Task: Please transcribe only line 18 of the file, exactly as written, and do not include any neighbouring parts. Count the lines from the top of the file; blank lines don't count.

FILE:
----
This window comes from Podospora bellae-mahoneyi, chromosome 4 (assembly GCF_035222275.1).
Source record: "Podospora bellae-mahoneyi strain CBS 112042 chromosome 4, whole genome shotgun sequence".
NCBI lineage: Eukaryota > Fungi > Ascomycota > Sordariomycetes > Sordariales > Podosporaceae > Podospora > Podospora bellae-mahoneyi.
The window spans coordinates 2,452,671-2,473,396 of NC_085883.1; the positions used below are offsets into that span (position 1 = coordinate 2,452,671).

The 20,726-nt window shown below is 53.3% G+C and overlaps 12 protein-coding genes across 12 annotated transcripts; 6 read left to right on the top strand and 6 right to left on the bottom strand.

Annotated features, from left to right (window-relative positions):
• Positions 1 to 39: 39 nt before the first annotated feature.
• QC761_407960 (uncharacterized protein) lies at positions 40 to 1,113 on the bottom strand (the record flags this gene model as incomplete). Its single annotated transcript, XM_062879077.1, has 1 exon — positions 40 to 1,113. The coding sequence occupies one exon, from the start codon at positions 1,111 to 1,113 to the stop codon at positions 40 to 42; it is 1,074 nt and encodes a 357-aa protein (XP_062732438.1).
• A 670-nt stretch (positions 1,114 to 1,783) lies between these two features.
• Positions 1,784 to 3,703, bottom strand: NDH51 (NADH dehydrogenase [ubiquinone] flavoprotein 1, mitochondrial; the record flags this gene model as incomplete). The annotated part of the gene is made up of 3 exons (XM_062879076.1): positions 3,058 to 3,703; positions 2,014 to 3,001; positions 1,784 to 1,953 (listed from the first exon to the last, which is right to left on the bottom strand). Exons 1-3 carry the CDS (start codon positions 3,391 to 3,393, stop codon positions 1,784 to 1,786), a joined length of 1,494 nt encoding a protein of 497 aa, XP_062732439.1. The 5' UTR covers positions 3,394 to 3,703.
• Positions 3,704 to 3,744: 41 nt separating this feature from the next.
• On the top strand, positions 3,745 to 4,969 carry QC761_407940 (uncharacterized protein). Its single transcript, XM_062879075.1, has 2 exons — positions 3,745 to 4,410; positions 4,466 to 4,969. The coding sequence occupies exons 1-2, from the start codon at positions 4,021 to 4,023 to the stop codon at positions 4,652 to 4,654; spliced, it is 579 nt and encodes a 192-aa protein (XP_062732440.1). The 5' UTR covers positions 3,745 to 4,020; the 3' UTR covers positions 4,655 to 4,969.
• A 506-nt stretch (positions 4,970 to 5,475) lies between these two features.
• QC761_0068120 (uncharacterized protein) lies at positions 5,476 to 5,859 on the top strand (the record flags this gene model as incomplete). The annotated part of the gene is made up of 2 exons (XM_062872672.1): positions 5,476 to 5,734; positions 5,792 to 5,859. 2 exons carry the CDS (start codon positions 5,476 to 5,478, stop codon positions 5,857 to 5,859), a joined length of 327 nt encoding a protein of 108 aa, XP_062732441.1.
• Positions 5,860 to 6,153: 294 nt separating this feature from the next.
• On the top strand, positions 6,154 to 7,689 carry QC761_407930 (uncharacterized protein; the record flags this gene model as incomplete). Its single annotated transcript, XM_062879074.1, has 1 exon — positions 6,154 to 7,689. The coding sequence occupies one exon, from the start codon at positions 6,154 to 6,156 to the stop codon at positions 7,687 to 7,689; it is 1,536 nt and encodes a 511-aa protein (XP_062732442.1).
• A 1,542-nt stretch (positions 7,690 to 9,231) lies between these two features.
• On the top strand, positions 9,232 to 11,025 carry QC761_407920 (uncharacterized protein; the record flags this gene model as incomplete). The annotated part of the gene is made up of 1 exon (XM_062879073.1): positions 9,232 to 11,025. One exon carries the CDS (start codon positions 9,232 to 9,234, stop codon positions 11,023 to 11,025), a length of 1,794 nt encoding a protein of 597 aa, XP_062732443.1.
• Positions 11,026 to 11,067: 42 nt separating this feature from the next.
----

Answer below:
• On the top strand, positions 9,232 to 11,025 carry QC761_407920 (uncharacterized protein; the record flags this gene model as incomplete). The annotated part of the gene is made up of 1 exon (XM_062879073.1): positions 9,232 to 11,025. One exon carries the CDS (start codon positions 9,232 to 9,234, stop codon positions 11,023 to 11,025), a length of 1,794 nt encoding a protein of 597 aa, XP_062732443.1.